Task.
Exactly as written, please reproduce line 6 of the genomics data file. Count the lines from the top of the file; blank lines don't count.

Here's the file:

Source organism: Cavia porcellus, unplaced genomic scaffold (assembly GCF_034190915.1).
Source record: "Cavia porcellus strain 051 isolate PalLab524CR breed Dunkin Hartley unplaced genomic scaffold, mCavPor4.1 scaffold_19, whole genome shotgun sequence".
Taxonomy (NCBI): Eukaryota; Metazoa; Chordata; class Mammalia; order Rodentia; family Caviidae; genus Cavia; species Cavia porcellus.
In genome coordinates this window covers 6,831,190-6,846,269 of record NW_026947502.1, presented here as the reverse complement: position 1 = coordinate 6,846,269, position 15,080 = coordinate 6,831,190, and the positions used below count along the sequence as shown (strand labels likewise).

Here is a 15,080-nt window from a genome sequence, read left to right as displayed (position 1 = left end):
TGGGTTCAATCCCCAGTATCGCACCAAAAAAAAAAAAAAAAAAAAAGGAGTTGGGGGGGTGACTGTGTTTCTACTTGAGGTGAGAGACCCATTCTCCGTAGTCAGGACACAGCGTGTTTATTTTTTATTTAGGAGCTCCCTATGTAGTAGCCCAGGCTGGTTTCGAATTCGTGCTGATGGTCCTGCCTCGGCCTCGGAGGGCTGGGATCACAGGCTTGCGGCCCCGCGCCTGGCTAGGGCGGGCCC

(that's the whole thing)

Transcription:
TGGGTTCAATCCCCAGTATCGCACCAAAAAAAAAAAAAAAAAAAAAGGAGTTGGGGGGGTGACTGTGTTTCTACTTGAGGTGAGAGACCCATTCTCCGTAGTCAGGACACAGCGTGTTTATTTTTTATTTAGGAGCTCCCTATGTAGTAGCCCAGGCTGGTTTCGAATTCGTGCTGATGGTCCTGCCTCGGCCTCGGAGGGCTGGGATCACAGGCTTGCGGCCCCGCGCCTGGCTAGGGCGGGCCC